Thursday, June 18, 2009
On Tuesday, I went for a seven mile run, which consisted of running up a mountain with 1000 foot of ascent and back down. The town of Marble, where our cabin is, is situated at 7950 foot elevation and everything goes up from there. The views are quite spectacular all around. This run was just on a dirt road up to a lodge.
The real fun/craziness was on Wednesday. My friend Dean and I decided to make the trip around Lead King Basin, through the town of Crystal (which we hiked to on Tuesday), and back to Marble. He had done it once before and described it to me and it sounded doable as a run. He was going to take his mountain bike and I was going to run. We figured I would pass him going uphill and he would pass me going downhill. We originally thought the whole route was around 13 miles (information on this route was somewhat sketchy) but as we researched it a little more it seemed like it would be closer to 15.
We took off at 6am from Marble. I quickly passed him on the first ascent as he had to get off the bike and walk due to traction issues. I "ran" the first mile and three quarter (it was steep so "run" is a generous word) but started walking after that, as the trail kept going relentlessly up. I soon came to a raging stream with no bridge and no readily apparent way to cross it. It was too deep and fast to wade through. I found a dead tree across the water just downstream and considered trying to cross on it. The stream was about 8 feet wide at this point. It was here that I started to debate with myself the wisdom of this trek. Dean had not caught up to me at this point and I didn't see how he was going to get his bike across. If I slipped off the log on my way across I could be toast. I really wanted to see Lead King Basin, supposedly one of the prettiest spots in Colorado, so I decided to cross the log and go on by myself. I successfully crossed and hoped Dean would just turn around and go back and not try to do something foolish with his bike.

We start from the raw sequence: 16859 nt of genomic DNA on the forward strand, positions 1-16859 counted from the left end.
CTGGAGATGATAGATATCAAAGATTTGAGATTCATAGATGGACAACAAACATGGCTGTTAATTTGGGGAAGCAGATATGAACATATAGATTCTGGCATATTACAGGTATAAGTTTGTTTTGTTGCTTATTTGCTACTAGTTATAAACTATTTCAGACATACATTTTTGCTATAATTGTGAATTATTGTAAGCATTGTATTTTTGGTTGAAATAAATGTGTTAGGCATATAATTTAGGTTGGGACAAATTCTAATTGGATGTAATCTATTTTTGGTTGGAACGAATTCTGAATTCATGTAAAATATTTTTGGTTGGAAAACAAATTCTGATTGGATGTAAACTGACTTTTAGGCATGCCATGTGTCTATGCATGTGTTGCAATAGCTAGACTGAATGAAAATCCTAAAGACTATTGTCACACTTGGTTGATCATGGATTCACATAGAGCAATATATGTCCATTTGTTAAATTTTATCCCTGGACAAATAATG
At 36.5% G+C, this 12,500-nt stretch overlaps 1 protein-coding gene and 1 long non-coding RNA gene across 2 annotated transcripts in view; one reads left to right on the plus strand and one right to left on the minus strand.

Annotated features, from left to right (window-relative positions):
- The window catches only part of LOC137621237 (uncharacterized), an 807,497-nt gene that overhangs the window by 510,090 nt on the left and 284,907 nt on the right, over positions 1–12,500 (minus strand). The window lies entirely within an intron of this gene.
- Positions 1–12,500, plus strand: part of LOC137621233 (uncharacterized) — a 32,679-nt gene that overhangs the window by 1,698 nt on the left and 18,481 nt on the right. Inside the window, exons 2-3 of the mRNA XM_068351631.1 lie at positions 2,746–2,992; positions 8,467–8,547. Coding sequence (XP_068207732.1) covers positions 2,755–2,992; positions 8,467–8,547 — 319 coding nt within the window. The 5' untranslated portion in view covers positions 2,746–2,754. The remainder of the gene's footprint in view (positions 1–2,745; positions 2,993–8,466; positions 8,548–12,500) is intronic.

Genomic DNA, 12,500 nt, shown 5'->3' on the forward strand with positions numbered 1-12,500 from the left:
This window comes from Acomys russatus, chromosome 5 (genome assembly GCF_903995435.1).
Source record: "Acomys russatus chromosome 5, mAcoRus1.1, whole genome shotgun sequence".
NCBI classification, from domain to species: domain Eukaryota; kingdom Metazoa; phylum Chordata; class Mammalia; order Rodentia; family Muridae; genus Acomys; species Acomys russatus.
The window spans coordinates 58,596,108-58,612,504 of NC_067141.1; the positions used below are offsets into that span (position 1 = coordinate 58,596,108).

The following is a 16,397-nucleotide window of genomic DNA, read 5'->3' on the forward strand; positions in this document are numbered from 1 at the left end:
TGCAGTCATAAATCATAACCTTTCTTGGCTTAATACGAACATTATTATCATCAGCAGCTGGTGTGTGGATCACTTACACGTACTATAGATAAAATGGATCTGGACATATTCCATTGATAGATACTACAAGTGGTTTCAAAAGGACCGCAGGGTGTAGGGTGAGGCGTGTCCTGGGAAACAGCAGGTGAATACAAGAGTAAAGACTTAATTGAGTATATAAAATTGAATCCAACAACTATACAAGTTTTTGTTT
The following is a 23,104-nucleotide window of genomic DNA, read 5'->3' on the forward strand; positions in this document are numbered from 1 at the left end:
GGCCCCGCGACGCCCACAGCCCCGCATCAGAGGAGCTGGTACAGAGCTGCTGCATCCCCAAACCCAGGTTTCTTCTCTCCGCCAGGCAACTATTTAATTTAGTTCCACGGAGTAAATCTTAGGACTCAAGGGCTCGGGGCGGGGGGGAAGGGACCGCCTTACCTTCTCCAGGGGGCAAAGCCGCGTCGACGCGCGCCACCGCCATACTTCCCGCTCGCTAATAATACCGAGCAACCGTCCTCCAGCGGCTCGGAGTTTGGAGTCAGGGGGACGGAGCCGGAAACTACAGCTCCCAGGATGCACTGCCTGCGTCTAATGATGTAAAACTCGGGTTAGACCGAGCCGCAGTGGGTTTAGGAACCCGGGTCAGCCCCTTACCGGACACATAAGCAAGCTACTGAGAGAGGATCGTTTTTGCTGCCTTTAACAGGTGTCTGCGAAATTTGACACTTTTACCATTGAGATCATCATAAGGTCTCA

As I continued on, the road just went relentlessly upward. I was walking almost the whole time. There were now piles of snow beside the roadway, and soon on the roadway, that I had to cross. I now realized that this road was not navigable by anything but by foot, and if I had a problem no one would find me until July when the road would be navigable by vehicle. I was hoping that Dean hadn't gotten swept downstream. After 4.75 miles of relentless climbing and treading over snowdrifts that were over two feet deep (fortunately it was hard packed snow and I stayed on top), I decided I had to decide about whether it was worth going on. I had been going up switchbacks and it seemed like I was getting near the top. I decided if I had to do one more switchback I would turn around. Also, if I wasn't at the top in the next quarter mile, I would turn around. Well, there were no more switchbacks and after a quarter mile I seemed to be really close to the top so I continued on.
At 5.5 miles and 10,916 feet, I finally reached the top and got my first views of the basin. Spectacular! I took a few pictures and decided I should turn around. I knew what was behind me and that it was all downhill and it was shorter than going on. I also figured that I might run into Dean, if he was fool enough to still be walking his bike up the mountain, and convince him to turn around because the whole endeavor was too ridiculous. I started running down the mountain and after only 3/4 mile, there was Dean, walking his bike up the mountain. We decided to attempt the whole original route rather than just going back down the mountain. We made it back to the top and started down the basin.
The views got even more spectacular after we rounded a corner into the main portion of the basin. It was so lush and green with cascading streams and waterfalls, while being surrounded by 14,000 foot peaks. The run down was great. We did have to cross some streams at a few points, and I did end up getting both feet soaked in the process, but I didn't care at that point. The descent did get very technical, but we finally made it into the town of Crystal. From there, we knew the way back to Marble. We arrived back, tired, but satisfied and not dead.
I learned a few lessons from the trip:
1. Dean has a bad memory.
2. The Lead King Basin circuit is over 16 miles, not 13.
3. Mountains are tall.
4. I would rather have company than be alone in the wilderness.
5. Colorado mountains are much cooler than Central PA mountains.
6. Scaling 3,000 feet in 5.5 miles is hard.